Is my question.

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Re: Did Stan Meyer's voltage zones change polarity with each pulse?
« Reply #3 on: November 18, 2011, 10:38:03 am »
I have tried and tried to get the pulse doubling effect on multisim but no luck. I have also tried to get AC to the water cap and again no luck? Just wondering again how the AC is occuring in a series circuit with a diode?

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Re: Did Stan Meyer's voltage zones change polarity with each pulse?
« Reply #4 on: November 19, 2011, 08:17:38 am »
First off the oscope waveforms are from Tony's site Globalkast.com....Thanks to him for all the contributions he has made.

(http://globalkast.com/images/tonywoodside/scope/SDC11038.JPG)
Description: "Signal from my VIC Transformer at resonance at each output, voltage is 180 degrees out of phase ( separated view )."


 Since each connection provides AC that is 180 out of phase then each voltage zone will change polarity with each pulse as you can see above.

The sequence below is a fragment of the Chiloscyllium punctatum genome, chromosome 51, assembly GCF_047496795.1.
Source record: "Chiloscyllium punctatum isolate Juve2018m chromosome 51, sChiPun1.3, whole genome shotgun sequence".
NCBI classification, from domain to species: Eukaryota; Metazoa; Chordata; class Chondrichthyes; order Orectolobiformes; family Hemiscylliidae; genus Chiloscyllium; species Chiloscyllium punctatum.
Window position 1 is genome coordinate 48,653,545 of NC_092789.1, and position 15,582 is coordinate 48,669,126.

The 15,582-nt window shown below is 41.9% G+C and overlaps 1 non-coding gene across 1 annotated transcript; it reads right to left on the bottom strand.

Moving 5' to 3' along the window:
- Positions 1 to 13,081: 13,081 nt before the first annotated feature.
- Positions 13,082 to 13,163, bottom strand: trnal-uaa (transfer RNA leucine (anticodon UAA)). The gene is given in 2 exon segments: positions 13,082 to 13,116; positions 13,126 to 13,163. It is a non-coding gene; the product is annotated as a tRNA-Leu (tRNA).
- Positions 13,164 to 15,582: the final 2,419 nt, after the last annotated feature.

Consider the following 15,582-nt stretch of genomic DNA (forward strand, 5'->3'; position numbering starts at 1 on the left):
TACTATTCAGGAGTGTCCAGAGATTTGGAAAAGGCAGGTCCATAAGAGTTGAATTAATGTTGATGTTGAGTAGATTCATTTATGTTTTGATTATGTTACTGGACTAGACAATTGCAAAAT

When the two pulses combine they look like this:(http://globalkast.com/images/tonywoodside/scope/SDC11039.JPG)

The above looks exactly like Meyer's waveforms, but we should realize that the signal is made up of 2 AC signals which are 180 out of phase. All the positive pulses do not go to the positive side of the capacitor as Meyer's diagrams seem to show. All the negative pulses do not go to the negative side of the capacitor as Meyer's diagrams seem to show.

This still is very confusing to me, and I guess everyone else, if it were simple we would have all figured it out by now.

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Re: Did Stan Meyer's voltage zones change polarity with each pulse?
« Reply #5 on: November 19, 2011, 08:46:34 am »
(http://globalkast.com/images/tonywoodside/scope/SDC10548.JPG)

Another one of Tony's oscope waveforms....

Both Dynodon and Tony have said resonance takes place between the L1 choke and the water capacitor...
When we study phase angles in AC circuits we find that inductive circuits cause the voltage to lead the current and in a capacitive circuit the voltage lags the current. So in the VIC circuit we have 2 seperate circuits, one that operates at resonance (L1 choke and water cap) and one that does not(L2 choke and Secondary coil).